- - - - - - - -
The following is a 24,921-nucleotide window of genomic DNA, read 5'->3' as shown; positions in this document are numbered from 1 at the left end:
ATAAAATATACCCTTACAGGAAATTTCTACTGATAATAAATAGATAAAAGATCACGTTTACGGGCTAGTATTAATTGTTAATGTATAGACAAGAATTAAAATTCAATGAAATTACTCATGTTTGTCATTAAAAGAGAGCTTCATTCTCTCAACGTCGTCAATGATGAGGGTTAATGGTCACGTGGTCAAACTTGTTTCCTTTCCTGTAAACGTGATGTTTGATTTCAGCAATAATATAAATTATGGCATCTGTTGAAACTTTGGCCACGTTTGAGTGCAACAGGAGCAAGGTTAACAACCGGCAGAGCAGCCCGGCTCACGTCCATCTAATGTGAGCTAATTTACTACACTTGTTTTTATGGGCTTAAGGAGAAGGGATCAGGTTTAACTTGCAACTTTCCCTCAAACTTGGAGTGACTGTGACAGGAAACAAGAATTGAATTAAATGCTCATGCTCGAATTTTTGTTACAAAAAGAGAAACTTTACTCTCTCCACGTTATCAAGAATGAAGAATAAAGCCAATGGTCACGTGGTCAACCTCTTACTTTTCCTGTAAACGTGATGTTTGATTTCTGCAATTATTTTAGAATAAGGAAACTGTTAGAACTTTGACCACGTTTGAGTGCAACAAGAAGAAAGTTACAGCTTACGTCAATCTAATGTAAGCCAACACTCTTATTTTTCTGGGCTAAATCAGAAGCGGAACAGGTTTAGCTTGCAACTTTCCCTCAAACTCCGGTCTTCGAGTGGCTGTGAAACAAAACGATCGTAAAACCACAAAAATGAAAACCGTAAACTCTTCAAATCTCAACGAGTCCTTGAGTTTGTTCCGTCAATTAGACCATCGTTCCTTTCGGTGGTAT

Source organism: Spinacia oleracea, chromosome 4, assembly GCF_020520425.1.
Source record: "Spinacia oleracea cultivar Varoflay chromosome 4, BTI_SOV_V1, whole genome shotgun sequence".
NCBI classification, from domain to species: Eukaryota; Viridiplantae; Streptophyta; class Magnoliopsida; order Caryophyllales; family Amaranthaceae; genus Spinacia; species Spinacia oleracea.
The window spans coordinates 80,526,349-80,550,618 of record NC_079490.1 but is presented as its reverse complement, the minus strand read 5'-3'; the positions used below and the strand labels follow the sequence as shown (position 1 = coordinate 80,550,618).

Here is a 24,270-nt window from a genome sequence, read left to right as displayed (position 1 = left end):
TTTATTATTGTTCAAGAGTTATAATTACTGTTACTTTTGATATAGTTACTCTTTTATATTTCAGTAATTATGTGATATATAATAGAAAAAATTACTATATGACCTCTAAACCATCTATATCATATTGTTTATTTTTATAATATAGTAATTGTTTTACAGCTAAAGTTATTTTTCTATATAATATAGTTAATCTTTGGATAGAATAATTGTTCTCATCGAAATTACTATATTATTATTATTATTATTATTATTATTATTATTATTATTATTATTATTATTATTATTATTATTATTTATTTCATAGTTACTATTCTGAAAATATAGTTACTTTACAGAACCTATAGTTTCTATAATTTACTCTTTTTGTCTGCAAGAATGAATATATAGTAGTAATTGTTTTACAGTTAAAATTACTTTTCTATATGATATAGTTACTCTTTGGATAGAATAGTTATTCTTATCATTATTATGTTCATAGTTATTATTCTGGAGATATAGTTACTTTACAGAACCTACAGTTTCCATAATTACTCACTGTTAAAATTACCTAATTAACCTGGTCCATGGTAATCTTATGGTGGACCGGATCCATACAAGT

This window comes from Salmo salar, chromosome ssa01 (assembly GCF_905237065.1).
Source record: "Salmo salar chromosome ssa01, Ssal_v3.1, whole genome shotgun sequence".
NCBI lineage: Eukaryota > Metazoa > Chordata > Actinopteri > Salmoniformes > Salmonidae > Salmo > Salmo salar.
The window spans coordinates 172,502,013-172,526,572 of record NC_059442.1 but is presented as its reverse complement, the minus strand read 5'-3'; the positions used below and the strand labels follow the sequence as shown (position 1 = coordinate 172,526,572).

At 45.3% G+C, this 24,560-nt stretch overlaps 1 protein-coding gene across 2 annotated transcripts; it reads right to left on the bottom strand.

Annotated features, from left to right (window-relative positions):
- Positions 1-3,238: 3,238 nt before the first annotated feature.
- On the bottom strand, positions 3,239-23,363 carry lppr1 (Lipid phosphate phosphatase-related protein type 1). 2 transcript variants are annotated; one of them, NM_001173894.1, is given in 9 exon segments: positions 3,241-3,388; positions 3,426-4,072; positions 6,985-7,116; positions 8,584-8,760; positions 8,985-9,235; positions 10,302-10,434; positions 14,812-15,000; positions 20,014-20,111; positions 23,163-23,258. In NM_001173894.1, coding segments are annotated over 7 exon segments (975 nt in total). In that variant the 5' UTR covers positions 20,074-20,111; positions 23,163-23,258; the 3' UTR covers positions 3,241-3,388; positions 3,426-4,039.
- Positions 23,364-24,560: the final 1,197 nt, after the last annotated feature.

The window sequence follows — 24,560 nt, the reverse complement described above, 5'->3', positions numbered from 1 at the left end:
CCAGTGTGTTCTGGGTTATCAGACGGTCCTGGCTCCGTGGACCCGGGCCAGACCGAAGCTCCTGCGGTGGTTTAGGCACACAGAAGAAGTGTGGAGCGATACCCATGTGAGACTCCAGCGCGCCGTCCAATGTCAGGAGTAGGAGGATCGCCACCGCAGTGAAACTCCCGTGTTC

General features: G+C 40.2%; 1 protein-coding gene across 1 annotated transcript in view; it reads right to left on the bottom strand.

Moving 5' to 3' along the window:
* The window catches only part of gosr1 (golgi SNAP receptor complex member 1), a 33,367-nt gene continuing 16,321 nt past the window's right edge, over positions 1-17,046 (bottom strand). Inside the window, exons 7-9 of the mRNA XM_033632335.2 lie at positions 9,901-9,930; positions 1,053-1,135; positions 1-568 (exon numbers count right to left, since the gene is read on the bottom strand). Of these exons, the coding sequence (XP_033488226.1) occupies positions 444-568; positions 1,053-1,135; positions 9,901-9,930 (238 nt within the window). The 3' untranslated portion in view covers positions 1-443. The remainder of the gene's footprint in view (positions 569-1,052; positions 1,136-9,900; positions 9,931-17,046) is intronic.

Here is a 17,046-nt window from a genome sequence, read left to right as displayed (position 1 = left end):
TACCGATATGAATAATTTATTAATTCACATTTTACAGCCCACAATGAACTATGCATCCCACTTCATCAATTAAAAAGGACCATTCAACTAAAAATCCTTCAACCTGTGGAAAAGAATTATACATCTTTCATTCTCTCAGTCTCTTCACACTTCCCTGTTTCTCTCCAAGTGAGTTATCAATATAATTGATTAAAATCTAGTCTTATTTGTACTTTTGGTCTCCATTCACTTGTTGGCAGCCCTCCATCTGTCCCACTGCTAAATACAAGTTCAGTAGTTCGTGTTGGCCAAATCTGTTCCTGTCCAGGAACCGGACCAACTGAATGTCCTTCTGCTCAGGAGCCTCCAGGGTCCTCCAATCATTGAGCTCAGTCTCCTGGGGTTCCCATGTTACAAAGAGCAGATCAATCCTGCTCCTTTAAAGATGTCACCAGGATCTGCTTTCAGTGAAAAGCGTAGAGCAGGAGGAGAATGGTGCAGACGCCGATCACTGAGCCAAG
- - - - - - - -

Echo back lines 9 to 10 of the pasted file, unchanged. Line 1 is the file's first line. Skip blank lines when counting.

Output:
This window comes from Salmo salar, chromosome ssa01 (assembly GCF_905237065.1).
Source record: "Salmo salar chromosome ssa01, Ssal_v3.1, whole genome shotgun sequence".